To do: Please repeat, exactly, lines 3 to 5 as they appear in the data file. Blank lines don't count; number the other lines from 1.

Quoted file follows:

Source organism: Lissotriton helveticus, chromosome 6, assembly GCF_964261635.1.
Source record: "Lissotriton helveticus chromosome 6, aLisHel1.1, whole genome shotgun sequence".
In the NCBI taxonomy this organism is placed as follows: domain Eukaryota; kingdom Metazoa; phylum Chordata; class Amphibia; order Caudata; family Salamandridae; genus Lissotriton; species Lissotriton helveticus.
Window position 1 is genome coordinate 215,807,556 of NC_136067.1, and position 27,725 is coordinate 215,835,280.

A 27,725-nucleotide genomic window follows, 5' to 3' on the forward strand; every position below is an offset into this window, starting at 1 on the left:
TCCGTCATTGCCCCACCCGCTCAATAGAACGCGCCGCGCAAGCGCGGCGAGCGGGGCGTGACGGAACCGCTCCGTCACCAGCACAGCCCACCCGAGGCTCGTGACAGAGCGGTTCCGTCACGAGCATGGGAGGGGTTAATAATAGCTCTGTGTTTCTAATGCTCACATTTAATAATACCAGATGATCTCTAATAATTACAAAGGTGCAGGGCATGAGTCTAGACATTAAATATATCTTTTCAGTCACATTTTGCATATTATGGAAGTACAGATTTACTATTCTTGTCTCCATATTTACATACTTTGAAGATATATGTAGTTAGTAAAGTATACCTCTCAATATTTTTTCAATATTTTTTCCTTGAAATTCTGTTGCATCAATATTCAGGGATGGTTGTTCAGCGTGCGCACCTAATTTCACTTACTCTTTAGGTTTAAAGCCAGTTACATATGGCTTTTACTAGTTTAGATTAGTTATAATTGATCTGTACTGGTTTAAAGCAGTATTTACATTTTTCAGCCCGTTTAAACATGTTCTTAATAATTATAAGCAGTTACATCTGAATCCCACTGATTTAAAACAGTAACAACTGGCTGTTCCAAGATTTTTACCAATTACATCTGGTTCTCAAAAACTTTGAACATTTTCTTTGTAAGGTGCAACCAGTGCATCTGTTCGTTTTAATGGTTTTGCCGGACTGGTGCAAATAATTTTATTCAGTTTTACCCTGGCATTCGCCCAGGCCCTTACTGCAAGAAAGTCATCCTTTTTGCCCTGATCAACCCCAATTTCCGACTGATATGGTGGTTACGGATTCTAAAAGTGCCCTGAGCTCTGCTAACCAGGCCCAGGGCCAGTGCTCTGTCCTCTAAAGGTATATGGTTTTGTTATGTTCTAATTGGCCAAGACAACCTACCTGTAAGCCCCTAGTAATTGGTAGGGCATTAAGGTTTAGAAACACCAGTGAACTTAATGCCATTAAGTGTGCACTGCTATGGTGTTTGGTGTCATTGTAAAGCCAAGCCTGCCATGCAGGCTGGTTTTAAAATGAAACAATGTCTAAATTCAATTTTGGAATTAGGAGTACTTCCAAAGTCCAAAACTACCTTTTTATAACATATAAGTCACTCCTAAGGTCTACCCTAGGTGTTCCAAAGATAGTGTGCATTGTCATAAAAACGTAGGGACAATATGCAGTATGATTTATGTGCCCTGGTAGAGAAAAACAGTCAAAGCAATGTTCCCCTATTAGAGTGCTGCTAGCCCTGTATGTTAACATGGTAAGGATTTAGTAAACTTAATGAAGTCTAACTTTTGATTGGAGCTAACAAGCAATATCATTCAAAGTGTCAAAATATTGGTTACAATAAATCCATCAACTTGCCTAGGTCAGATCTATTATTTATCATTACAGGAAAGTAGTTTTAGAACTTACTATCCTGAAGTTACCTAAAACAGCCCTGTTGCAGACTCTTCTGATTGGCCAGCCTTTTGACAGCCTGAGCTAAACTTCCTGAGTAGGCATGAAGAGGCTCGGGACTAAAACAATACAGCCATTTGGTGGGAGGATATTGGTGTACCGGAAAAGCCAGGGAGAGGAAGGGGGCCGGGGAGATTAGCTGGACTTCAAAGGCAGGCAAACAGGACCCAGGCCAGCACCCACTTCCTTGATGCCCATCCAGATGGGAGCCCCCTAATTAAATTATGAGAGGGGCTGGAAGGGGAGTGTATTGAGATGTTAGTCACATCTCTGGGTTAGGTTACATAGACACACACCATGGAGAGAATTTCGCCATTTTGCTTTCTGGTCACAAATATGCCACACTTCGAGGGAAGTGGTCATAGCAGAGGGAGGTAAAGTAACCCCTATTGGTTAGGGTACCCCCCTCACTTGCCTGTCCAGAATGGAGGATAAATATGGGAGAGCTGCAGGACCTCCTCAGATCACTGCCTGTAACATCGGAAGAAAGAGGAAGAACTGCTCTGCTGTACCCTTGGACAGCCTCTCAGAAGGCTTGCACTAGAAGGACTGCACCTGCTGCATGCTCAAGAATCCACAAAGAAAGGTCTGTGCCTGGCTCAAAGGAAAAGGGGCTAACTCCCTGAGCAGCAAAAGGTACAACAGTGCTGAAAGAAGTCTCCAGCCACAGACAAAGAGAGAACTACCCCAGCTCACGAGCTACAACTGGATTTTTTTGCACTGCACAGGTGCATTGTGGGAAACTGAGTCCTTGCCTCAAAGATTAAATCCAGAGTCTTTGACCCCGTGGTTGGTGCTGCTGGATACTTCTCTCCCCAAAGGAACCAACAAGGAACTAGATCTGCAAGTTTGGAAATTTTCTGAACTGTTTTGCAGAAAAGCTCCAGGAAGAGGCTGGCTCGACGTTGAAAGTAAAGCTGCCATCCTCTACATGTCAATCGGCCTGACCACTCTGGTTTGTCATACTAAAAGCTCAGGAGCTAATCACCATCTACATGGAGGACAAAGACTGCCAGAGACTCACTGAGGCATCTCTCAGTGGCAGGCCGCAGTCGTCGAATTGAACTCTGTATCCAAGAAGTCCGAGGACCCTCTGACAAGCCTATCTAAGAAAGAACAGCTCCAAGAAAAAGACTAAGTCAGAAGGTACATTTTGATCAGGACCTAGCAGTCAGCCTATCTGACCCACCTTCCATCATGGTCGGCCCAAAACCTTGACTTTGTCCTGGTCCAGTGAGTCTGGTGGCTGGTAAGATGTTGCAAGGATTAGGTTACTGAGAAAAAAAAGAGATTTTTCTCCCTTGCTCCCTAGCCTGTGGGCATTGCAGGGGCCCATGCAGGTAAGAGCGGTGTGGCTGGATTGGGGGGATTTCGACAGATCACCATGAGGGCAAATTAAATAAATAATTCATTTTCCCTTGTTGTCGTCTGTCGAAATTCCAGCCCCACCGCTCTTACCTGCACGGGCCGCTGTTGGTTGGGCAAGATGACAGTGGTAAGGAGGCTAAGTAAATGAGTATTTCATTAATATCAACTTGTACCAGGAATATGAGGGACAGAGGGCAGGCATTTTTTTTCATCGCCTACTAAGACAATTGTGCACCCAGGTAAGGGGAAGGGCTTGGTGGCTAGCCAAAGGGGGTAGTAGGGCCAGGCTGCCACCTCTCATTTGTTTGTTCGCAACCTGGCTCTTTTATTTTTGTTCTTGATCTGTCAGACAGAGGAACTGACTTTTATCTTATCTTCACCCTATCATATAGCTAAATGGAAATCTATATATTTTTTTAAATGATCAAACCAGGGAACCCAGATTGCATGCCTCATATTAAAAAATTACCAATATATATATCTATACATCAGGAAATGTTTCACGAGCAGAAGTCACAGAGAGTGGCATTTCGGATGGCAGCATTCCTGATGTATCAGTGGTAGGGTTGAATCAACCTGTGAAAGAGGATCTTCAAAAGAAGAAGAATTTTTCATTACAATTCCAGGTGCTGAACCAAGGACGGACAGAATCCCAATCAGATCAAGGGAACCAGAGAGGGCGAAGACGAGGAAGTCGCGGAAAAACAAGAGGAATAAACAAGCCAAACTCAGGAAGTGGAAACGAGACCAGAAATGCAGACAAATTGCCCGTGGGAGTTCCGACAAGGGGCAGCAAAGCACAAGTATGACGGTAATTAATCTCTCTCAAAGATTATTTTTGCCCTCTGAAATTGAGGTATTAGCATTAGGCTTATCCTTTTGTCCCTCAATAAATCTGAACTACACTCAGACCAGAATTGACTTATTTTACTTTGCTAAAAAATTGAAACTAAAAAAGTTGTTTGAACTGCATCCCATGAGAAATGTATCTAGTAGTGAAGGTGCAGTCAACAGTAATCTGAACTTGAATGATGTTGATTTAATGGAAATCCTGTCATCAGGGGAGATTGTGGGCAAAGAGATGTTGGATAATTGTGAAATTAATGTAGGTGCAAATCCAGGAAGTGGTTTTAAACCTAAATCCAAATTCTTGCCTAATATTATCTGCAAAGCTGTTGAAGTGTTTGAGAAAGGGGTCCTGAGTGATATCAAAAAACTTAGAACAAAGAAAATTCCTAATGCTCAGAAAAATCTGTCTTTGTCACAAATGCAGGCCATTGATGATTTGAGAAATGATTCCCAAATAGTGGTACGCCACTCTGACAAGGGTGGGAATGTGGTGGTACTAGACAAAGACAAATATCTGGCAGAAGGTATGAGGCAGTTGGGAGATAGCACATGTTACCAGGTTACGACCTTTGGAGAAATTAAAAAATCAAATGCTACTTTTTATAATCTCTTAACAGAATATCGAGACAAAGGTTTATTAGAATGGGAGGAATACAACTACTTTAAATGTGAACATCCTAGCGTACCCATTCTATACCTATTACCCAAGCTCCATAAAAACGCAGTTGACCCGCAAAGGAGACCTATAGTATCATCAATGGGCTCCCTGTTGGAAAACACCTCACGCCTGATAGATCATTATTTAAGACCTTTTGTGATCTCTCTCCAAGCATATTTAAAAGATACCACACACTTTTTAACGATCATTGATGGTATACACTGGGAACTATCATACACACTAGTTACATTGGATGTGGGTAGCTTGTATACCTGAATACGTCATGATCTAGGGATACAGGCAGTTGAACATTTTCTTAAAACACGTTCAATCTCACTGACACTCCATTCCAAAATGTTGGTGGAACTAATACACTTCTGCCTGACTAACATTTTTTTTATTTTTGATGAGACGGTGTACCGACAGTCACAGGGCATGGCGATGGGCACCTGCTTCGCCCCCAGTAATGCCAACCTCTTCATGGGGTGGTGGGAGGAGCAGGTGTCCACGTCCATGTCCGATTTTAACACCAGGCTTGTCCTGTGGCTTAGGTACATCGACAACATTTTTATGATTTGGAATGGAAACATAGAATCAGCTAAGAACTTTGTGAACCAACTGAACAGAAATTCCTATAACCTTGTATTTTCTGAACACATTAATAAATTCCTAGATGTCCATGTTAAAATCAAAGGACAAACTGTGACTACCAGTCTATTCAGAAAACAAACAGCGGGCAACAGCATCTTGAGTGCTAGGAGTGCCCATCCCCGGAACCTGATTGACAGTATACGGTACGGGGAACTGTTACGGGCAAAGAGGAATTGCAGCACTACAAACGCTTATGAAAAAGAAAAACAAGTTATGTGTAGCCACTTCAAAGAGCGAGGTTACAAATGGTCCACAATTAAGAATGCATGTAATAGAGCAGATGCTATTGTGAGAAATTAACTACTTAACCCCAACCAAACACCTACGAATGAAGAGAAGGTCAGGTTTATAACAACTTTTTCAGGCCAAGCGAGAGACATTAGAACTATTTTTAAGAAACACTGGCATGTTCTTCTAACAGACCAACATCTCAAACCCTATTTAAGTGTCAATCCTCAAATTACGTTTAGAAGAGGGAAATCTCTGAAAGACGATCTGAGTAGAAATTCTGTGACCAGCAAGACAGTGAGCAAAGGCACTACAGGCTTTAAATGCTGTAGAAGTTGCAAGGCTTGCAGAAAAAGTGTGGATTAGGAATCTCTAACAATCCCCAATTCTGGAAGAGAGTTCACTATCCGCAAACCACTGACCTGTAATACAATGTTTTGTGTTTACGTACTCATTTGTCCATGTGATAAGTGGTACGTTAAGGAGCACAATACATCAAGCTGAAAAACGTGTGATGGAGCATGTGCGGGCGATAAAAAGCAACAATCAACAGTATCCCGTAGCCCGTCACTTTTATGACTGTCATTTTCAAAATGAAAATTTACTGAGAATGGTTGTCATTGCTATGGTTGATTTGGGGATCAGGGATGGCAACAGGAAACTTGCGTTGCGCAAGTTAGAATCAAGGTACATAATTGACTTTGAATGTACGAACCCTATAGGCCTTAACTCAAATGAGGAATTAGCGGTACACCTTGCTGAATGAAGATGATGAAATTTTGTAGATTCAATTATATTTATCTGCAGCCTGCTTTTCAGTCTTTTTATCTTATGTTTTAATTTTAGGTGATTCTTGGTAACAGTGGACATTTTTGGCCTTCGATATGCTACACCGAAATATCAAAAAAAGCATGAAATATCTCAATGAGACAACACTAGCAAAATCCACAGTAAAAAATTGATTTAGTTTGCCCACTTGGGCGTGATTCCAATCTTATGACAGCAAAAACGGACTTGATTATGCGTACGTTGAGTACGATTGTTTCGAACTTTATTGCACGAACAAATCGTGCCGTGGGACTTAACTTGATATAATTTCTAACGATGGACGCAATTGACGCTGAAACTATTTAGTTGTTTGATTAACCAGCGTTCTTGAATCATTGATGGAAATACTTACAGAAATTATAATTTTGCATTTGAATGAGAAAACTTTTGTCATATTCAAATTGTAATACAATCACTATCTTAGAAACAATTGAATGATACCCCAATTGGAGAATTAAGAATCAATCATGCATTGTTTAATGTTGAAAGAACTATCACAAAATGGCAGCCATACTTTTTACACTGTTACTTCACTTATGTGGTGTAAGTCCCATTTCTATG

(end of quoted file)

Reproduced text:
In the NCBI taxonomy this organism is placed as follows: domain Eukaryota; kingdom Metazoa; phylum Chordata; class Amphibia; order Caudata; family Salamandridae; genus Lissotriton; species Lissotriton helveticus.
Window position 1 is genome coordinate 215,807,556 of NC_136067.1, and position 27,725 is coordinate 215,835,280.

A 27,725-nucleotide genomic window follows, 5' to 3' on the forward strand; every position below is an offset into this window, starting at 1 on the left: